“. . . send not to know for whom the bell tolls, it tolls for thee.” ~John Donne.

Four-hundred years ago when Donne wrote those words, an English villager would hear the church bell ring and know someone had died but not know who. I can imagine a parent sending a child, “Go down to the church and find for whom the bell is ringing.” I live on an island and am privileged to work with islanders, so the poet’s continuing thought is apropos. “No man is an island.” We are all connected. In the words of scripture, “[N]ot one of us lives for himself, and not one dies for himself” (Rom. 14:7)

It’s a difficult course of study, but the Novel Coronavirus and the racial unrest that is tearing much of the world apart are teaching all of us that the actions of one impact us all—for good or for bad. Two of the recent lessons have been the news that Kratistos Ezra, a PIBC graduate, died with Covid-19 at Guam Memorial Hospital, and that Rhonda Haynes, our new Academic VP is from Kenosha County Wisconsin, where riots rage and where her husband is a public-defender.

My intent in writing this letter is not to whine, and I’m not looking for sympathy, but I’d be less than truthful if I didn’t tell you that this has been a trying time. This letter is an illustration. I’ve started on it, even got nearly done, at least twice. Before I finished it, though, the situation we were dealing with changed so the letter no longer made sense.

I figure your life is like that. I’m thinking we all probably need to embrace the unknown.

How we react to the unexpected often has a profound impact:
It wasn’t my predecessor, Dave Owen’s, decision to get sick, yet how Dave and Joyce reacted to Dave’s illness put an exclamation point on the foundation they helped to lay at PIU. We are all impacted greatly. None of us caused this pandemic. How we respond to it and what we do in it will impact many for years to come.

Good intentions that survive unexpected difficulties can produce great outcomes:
I wonder if the Pacific Ocean is big enough to contain all the unfulfilled good intentions of life. Obstacles abound between good intentions and effective accomplishments. The Covid-19 pandemic and the racial tension are but the latest manifestations of the evil that haunts our world—some that comes from we know not where and some that spring from our hearts. We sadly read of the casualties from both of these evils.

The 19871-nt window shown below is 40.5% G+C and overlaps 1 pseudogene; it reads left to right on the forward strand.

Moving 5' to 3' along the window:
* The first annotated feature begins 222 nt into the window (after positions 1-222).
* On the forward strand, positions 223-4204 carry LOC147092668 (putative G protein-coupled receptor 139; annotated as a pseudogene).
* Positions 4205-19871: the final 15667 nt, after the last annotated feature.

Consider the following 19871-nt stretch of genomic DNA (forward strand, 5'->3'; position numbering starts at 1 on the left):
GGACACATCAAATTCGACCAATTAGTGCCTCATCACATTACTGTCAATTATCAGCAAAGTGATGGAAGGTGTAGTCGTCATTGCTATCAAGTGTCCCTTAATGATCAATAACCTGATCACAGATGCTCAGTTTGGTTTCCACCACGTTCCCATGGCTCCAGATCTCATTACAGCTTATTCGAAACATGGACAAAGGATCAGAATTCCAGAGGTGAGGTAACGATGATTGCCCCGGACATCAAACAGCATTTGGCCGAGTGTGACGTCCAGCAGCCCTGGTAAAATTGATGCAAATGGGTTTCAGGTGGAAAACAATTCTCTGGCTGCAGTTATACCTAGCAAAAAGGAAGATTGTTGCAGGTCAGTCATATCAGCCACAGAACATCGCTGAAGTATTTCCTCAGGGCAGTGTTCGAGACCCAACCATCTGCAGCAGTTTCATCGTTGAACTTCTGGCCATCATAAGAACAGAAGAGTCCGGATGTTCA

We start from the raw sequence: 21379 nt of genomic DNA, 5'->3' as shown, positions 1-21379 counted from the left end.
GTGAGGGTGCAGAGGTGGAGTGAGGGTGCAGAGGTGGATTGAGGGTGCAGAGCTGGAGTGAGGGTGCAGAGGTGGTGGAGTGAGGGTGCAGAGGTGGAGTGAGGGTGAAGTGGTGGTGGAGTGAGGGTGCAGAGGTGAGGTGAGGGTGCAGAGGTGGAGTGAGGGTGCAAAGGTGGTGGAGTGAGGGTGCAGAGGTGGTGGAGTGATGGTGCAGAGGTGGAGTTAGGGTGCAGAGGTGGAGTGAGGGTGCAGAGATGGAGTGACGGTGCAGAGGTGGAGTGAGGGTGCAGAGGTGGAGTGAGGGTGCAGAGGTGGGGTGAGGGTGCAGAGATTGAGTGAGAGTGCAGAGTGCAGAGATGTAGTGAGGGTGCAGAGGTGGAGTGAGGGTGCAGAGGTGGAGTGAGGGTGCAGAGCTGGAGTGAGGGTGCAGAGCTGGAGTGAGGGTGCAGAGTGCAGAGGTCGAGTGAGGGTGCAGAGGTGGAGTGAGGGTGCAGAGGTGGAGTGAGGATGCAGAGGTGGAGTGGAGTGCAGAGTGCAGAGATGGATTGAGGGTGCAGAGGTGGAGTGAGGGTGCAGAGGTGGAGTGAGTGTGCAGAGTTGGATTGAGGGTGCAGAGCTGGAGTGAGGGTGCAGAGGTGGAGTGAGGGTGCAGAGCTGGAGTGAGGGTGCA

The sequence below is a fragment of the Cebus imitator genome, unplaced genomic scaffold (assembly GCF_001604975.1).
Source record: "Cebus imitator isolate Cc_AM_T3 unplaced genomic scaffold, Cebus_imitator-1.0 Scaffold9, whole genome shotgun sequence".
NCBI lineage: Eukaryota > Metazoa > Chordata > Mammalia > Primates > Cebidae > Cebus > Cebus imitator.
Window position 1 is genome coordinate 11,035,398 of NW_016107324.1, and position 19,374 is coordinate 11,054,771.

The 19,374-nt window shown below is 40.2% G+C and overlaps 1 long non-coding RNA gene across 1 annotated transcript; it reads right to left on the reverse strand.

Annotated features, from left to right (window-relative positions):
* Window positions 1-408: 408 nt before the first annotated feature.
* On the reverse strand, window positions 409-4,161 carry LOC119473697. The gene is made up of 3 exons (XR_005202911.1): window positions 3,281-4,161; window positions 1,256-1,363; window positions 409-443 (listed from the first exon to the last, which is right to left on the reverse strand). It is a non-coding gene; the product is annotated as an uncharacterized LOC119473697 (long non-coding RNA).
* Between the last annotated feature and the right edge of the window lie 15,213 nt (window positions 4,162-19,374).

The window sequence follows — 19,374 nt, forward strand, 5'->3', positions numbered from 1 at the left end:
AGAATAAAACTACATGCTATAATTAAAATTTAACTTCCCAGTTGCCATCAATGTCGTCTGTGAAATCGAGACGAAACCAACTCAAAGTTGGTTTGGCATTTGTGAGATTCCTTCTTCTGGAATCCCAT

Lord, don’t let our truly good intentions perish in this evil time (Eph. 5:16), rather let us seize the opportunity (kairos) to do good.

When the unexpected strikes, we need to give greater attention to God’s mission that guides us:

Long before the Novel Coronavirus appeared or the latest round of rhetoric, riots, reaction, reprisal, and refusal to love had descended on us, PIU was offering a transformative message of hope. We believe that people who are transformed by an education imbued with a Biblical worldview and equipped to serve in their community can be change-agents—people of positive impact–wherever they are. We are still dedicated to that mission.

The great need around us and the time of marked transition within make this a kairos moment.

The 2020-21 Academic Year will be the last year I will serve as President. Right now the PIU Board of Trustees is looking for the next President. Please pray. What an opportunity to lead PIU into a bright future.

Our new VP for Academics, Rhonda Haynes, will be in quarantine having just arrived.  Pray for a speedy and effective integration.

Education gurus say college won’t go back to the way it was. New delivery systems will remain when Covid-19 is just a bad memory. PIU has had to make changes. Some of those changes make us sharper as we move into the future.

The current pandemic pretty well shut down our efforts to promote the Dr. Dave Owen Memorial Fund. Even so, the fund has continued to increase. See more about DDOMF below. The DDOMF funds on hand are enabling us to get bids to start campus improvements in the memory of the University’s third President.

The pandemic has brought us some grants from the Department of Education. We are already making some improvements that not only help us deal with the crisis but will have a lasting impact.

“I don’t know,” might be the answer of 2020. It’s unnerving but it drives us to the truth, “I the Lord do not change” (Mal. 3:6). The Apostle Paul saw in his weakness an opportunity to depend on God’s strength (2 Cor. 12:9). The unexpectedness and uncertainty of our situation in 2020 ought to compel us to hold all the more tightly to our changeless God and his inexhaustible strength. As we look to the past and forward to the future, we can see God at work.
Long before the Novel Coronavirus, PIU was vetting a plan to offer courses online, using the latest technology and methods. We’re involved in a pilot program this fall. We aren’t leaving traditional classroom instruction behind. Our goal is to strengthen it. We don’t want to be an either/or school. We want to be both/and. From our founding, PIU has focused on the eternal. That emphasis on the unchanging foundation will enable PIU graduates to function as God’s change-agents in the next “I don’t know” time. Thank you for helping us stay on course in this tumultuous time.